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Are millennials right to be confident about their retirement savings?

The Global Investor Study 2019 found millennials are optimistic about their retirement outlook but should they be doing more?

28/11/2019

David Brett

David Brett

Éditorialiste

Millennials are more bullish than any other generation about their retirement savings, a major new study has found. But with time on their side should they be doing more?

Almost two fifths (38%) of millennial investors (aged between 18 and 37) globally are very confident they are saving enough now so they won’t run out of money in their retirement.

That is more than 29% for Generation X (aged between 38 and 50) and 21% for Baby Boomers (aged between 51 and 70). Perhaps there is a lesson to be learned from older generations?

The findings were part of Schroders Global Investor Study (GIS) 2019, which gathered the views of more than 25,000 investors in 32 locations around the world.

Millennials say they are saving on average 15.9% (including employer contributions) of their income (wages plus any other earnings) specifically for their retirement. That too is more than Gen Xers (14.7%) and Baby Boomers (13.7%).

It is also slightly more than the 15% recommended by the investment industry.

Millennials on track

Sangita Chawla, Head of Retirement Savings at Schroders, says that right now it looks like millennials are on track with their savings, but they should avoid complacency.

“The results of the study appear to buck a common myth that millennials aren’t doing enough to save for their retirement. On the contrary, millennials appear to be saving a reasonable amount for their retirement, which is encouraging.

“What they should be mindful of is that careers and earnings can fluctuate. There is also the added uncertainty over the future of state pensions.

“While they might be saving just enough now it might not be the same in the future.

“The most important thing for millennials is to contribute as much as possible as early as they possibly can.”

Luckily, millennials appear more receptive than any other generation to do more when it comes to saving for retirement.

Nearly all (97%) said that something would convince them to save more for their retirement, compared with 94% for Gen Xers and 82% for Baby Boomers.

Save more, start early

The one thing that millennials have on their side over older generations is time, with up to 40 years or more until they are due to retire.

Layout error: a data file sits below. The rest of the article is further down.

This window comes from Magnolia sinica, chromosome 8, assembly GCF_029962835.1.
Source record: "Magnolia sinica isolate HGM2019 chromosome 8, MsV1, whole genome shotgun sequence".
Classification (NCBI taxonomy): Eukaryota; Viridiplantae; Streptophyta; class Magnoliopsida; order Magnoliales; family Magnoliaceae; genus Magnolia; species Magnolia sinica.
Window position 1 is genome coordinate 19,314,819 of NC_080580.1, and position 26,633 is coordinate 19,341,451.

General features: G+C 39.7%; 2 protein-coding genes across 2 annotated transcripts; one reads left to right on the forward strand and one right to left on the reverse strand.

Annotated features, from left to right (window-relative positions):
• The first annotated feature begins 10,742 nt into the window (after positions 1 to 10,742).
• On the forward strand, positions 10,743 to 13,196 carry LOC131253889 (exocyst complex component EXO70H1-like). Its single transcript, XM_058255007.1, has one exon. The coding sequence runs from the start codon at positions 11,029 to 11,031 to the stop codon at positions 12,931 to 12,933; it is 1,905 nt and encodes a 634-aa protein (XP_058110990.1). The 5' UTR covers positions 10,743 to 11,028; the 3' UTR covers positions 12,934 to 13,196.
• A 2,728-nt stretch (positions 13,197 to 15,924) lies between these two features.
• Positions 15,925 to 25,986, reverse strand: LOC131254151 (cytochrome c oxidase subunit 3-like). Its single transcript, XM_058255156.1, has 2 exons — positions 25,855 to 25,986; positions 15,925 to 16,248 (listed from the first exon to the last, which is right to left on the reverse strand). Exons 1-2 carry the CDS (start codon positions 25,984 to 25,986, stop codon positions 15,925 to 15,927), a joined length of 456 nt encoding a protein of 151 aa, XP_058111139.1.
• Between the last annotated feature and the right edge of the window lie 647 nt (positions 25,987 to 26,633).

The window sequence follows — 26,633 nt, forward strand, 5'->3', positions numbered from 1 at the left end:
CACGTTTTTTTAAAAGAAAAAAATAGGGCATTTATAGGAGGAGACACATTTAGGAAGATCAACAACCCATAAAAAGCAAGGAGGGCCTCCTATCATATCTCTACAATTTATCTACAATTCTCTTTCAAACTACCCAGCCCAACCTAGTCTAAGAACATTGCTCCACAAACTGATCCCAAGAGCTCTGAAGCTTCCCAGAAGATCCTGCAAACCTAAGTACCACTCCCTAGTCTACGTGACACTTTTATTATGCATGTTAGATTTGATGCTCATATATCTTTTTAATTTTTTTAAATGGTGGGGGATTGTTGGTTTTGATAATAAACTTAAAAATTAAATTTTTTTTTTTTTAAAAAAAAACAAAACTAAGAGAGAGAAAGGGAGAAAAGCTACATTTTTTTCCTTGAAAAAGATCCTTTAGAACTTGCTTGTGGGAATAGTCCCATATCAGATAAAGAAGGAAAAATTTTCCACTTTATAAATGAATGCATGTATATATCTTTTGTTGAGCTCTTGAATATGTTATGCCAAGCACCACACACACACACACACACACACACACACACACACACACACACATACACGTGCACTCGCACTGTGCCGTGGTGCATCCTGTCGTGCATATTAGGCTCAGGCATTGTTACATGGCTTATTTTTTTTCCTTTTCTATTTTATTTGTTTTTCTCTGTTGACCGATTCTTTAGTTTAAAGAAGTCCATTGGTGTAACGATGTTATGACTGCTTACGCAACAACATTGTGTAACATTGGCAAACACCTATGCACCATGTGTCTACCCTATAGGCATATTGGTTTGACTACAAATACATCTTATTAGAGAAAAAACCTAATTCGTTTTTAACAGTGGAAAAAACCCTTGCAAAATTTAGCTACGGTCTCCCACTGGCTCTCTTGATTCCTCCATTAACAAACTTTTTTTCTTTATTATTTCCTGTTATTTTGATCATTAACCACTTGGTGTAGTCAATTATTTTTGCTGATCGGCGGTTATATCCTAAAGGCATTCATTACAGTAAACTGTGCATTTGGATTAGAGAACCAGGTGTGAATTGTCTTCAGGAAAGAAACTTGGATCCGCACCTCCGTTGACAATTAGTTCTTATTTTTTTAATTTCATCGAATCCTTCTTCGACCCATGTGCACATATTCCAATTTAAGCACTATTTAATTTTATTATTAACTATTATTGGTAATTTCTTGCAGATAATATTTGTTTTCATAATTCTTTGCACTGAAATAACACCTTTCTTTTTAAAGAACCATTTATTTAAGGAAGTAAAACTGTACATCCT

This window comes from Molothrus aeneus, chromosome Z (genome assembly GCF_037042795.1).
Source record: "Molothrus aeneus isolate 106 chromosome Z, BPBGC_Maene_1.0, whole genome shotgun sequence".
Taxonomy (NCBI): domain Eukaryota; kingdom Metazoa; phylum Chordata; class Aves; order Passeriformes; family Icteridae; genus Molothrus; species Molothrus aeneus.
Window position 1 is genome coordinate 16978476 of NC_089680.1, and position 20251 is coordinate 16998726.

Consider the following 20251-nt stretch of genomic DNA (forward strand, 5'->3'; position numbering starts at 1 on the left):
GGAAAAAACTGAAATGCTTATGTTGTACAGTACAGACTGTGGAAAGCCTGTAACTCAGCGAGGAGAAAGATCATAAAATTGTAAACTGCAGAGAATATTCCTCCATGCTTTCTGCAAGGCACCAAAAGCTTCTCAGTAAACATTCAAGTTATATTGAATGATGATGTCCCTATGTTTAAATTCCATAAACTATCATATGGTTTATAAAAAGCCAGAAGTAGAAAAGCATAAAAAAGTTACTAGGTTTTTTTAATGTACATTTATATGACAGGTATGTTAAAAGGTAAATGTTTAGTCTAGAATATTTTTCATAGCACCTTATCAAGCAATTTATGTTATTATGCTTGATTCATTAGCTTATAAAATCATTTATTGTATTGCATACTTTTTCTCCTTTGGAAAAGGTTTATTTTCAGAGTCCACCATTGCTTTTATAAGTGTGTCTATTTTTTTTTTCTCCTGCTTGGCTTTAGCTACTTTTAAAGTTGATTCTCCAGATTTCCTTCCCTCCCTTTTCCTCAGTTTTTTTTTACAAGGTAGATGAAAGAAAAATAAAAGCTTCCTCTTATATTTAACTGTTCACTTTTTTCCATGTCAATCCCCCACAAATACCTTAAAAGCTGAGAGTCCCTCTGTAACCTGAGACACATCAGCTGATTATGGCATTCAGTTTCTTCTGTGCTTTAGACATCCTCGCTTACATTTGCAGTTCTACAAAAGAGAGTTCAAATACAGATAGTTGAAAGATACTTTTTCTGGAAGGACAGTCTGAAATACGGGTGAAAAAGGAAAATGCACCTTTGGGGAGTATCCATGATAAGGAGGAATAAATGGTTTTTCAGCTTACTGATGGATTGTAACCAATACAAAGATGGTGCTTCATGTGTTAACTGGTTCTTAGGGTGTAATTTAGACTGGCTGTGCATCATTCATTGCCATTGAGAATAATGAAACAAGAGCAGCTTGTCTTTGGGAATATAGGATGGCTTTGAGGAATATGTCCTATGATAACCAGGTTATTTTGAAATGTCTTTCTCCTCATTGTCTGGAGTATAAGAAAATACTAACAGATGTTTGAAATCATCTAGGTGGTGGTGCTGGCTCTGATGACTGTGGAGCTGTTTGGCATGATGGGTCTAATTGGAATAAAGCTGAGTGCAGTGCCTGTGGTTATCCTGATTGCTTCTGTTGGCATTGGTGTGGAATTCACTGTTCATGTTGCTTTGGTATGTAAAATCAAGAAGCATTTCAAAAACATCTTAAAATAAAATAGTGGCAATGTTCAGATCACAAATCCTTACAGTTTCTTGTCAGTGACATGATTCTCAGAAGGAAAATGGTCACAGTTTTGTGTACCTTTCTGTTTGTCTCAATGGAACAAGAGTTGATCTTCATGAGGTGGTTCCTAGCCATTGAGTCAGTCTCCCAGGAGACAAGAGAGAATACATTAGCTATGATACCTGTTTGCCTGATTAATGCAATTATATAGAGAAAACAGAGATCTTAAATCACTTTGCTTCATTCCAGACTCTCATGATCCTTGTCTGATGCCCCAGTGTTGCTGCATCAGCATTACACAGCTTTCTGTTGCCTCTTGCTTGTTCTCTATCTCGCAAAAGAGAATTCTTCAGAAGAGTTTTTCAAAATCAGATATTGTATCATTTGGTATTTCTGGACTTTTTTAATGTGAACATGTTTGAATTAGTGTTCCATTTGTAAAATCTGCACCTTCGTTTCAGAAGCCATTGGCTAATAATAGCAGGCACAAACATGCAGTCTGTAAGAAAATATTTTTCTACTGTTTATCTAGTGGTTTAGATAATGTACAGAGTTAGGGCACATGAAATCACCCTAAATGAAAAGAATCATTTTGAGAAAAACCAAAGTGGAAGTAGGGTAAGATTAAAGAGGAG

Putting their money to work earlier allows more time for their savings to grow. It could also mean less of a scramble in the latter part of their careers if they have to make up shortfalls.

The chart below illustrates how, by starting to save earlier, a millennial could build retirement savings of $100,000 from as little as $109 a month. And the more they save the quicker and bigger their savings should grow.

The figures used to calculate the savings are generic, and they can work in any currency, but in this example we have used US dollars.

Schroders’ calculations show if people start saving at age 25 they would need to save $109 per month to reach savings of $100,000 by age 65. If they started saving at age 45 they would need to save more than twice as much ($225).

The total amount contributed is more too, the later people leave it.

People who start saving at age 45 could end up contributing a total $67,564 to reach savings of $100,000 by the time they are 65. That’s nearly 30% more than people who start saving at 25.

How to save for a $100,000 retirement

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The miracle of compounding

By starting early, millennials benefit more from the miracle of compounding, or as Einstein called it “the eighth wonder of the world”.

Compounding involves earning a return not only on your original savings but also on the accumulated interest, or returns, earned on your past savings. That is why total contributions should be less the earlier you start saving, because you can earn returns on returns over a longer period.

There are of course other factors to consider. Returns are by no means guaranteed and careers can fluctuate too.

“Life rarely works out exactly as we plan. But by saving as much as you can as early as you can you can help smooth out your journey to retirement,” Chawla said.

“If investors feel uneasy, they should seek help from an independent financial adviser or planner. Decisions about retirement saving are difficult given the many factors at play. The support of an expert can help give people confidence that they have made the right decisions.”

Which locations save the most for retirement?

Still, millennials are doing more than most when it comes to saving for retirement.

GIS 2019 found millennials are saving more than the average non-retired investor aged 38 and above in most (20 out of 32) of the locations in which they live.

Belgium (+9.0%), Austria (+8.5%) and Portugal (+5.3%) were the three locations where the disparity was highest, between what millennials and non-millennials were saving, on average.

The locations where millennials were found to be saving over 1% less than non-millennials were Indonesia (-3.1%), Denmark (-2.9%), Singapore (-1.9%) and Taiwan (-1.9%).

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